4. Another quick update - I've figured out that the GTX 970 FTW+ is the critical component to enable Optimus on my set up. I've tried using my GTX 460 and couldn't get Optimus to work, despite several attempts and using the latest drivers. I replaced the GTX 460 with the GTX 970 FTW+, reconnected everything and Optimus worked right away. Thus, Optimus was not enabled by an update or a new Nvidia driver version. I can only conclude that there is something specific about the GTX 970 FTW+ card (perhaps the VBIOS) that allows for Optimus to work with the Macbook Air, either because it's more flexible in terms of resource allocation or somehow tricks the MBA's EFI to keep the iGPU active. The fact that I could get Optimus to work with the EVGA GTX 970 FTW+ but not with an older GTX 970 model (GTX 970 SC, 04G-P4-2977-KR) is curious. The GTX 970 FTW+ is a second generation GTX 970 from EVGA with a number of improvements, including extra power phases (higher max TDP) and a physical VBIOS toggle switch (like the silent/Uber switch found in the AMD R9 290X). Either VBIOS setting (dBi or FTW performance) works with Optimus - perhaps it's this custom EFI VBIOS design that makes Optimus on the Macbook Air possible.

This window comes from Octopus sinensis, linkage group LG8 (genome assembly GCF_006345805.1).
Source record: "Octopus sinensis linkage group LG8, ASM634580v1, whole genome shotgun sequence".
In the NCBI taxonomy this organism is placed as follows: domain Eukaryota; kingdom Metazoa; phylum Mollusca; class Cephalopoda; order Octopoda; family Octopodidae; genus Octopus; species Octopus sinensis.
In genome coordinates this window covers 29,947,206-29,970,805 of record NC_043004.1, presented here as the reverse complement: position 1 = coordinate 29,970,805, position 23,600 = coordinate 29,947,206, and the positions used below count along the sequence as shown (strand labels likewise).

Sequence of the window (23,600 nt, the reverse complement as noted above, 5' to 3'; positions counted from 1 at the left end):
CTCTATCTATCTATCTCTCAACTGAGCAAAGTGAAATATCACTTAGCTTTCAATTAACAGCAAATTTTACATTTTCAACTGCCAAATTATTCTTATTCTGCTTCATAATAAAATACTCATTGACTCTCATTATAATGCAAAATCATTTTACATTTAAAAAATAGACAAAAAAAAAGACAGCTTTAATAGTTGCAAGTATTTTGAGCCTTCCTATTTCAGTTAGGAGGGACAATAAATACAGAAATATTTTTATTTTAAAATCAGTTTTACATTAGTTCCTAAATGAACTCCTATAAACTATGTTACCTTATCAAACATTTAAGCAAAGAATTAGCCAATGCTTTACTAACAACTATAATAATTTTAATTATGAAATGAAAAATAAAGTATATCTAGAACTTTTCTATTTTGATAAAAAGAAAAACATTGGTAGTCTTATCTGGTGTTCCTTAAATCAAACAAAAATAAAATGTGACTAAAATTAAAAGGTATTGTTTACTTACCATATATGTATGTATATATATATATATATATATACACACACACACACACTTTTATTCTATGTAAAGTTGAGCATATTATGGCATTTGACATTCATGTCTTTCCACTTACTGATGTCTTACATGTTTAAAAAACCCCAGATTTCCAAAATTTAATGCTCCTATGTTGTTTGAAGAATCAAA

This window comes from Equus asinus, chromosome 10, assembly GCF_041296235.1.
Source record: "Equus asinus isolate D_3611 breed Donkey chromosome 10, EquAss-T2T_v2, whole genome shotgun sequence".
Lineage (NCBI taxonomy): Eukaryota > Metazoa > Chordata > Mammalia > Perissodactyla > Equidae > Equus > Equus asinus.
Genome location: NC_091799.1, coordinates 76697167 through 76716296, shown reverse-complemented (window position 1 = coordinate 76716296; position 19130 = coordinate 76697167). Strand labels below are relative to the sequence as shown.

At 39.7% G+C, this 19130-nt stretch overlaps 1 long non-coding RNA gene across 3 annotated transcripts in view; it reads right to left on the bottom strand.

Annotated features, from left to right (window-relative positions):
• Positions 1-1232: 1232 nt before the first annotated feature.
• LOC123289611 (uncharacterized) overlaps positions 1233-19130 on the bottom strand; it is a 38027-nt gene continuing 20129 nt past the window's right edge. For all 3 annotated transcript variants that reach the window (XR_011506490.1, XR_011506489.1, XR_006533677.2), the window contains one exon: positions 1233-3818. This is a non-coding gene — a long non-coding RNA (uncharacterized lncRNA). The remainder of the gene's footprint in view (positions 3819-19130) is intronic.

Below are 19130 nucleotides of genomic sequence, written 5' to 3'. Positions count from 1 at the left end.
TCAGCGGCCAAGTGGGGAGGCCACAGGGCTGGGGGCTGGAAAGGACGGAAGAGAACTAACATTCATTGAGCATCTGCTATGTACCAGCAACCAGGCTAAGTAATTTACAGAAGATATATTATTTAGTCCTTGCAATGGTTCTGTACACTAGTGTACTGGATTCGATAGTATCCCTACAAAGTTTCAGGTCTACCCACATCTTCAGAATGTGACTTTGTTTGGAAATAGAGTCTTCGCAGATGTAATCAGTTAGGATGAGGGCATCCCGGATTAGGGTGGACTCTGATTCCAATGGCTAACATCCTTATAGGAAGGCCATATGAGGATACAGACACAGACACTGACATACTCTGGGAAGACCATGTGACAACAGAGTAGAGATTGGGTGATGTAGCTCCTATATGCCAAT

5. OK I ran a few more experiments and it turns out that the PCIe power cable is not an issue. The boot state (Optimus vs. external monitor only) of the eGPU is what determines the numbers in Firestrike. When I tried to revert driver versions, I noticed that the system reverted back to the old behaviour (disabling the iGPU upon boot) and kept working like this until I powered the Macbook Air down AND disconnected the Thunderbolt cable. Once everything is disconnected and reconnected, the next system boot will have Optimus enabled. Here is a summary of what I have done: Switched drivers between 9.18.13.4752 and 9.18.13.4709 Alternated between using one or two separate PCIe cables to power the GTX 970 FTW+ Changed between Optimus to eGPU-only (iGPU disabled) boot modes I ran Firestrike on all combinations of driver version, power config and boot mode. The conclusion is that in Optimus Firestrike scores are >6000 whereas in iGPU disabled mode the scores drop to ~4000. Driver version or power configuration had no influence in these results. Despite my initial concerns, powering with a single PCIe power cable seems to be OK - the image flickering I had noticed before was simply Windows 8.1 silently updating the GPU drivers. I didn't test the two power configurations too extensively but I saw no difference in the Firestrike results. I currently don't have a good explanation for why the system takes such a performance hit when running with iGPU disabled since the FTW+'s predecessor, an EVGA GTX 970 SC ACX 2.0, got >6000 on Firestrike without Optimus. In both cases, PhysX was configured to used the GPU and nothing stood out from monitoring the card using GPU-Z during the benchmarks. It is possible that this behaviour is specific to this specific card but I'm not sure why/how. Optimus working on the Macbook Air cannot be attributed to the new Nvidia drivers (v9.18.13.4752) since it also works with older drivers (9.18.13.4709). Instead, Optimus may have been enabled by another Windows update (e.g. KB3000850) or due to a particular feature of the VBIOS on the GTX 970 FTW+. Reverting a cumulative Windows update can be tricky but I can easily test the latter hypothesis by trying to get Optimus to work with my GTX 460.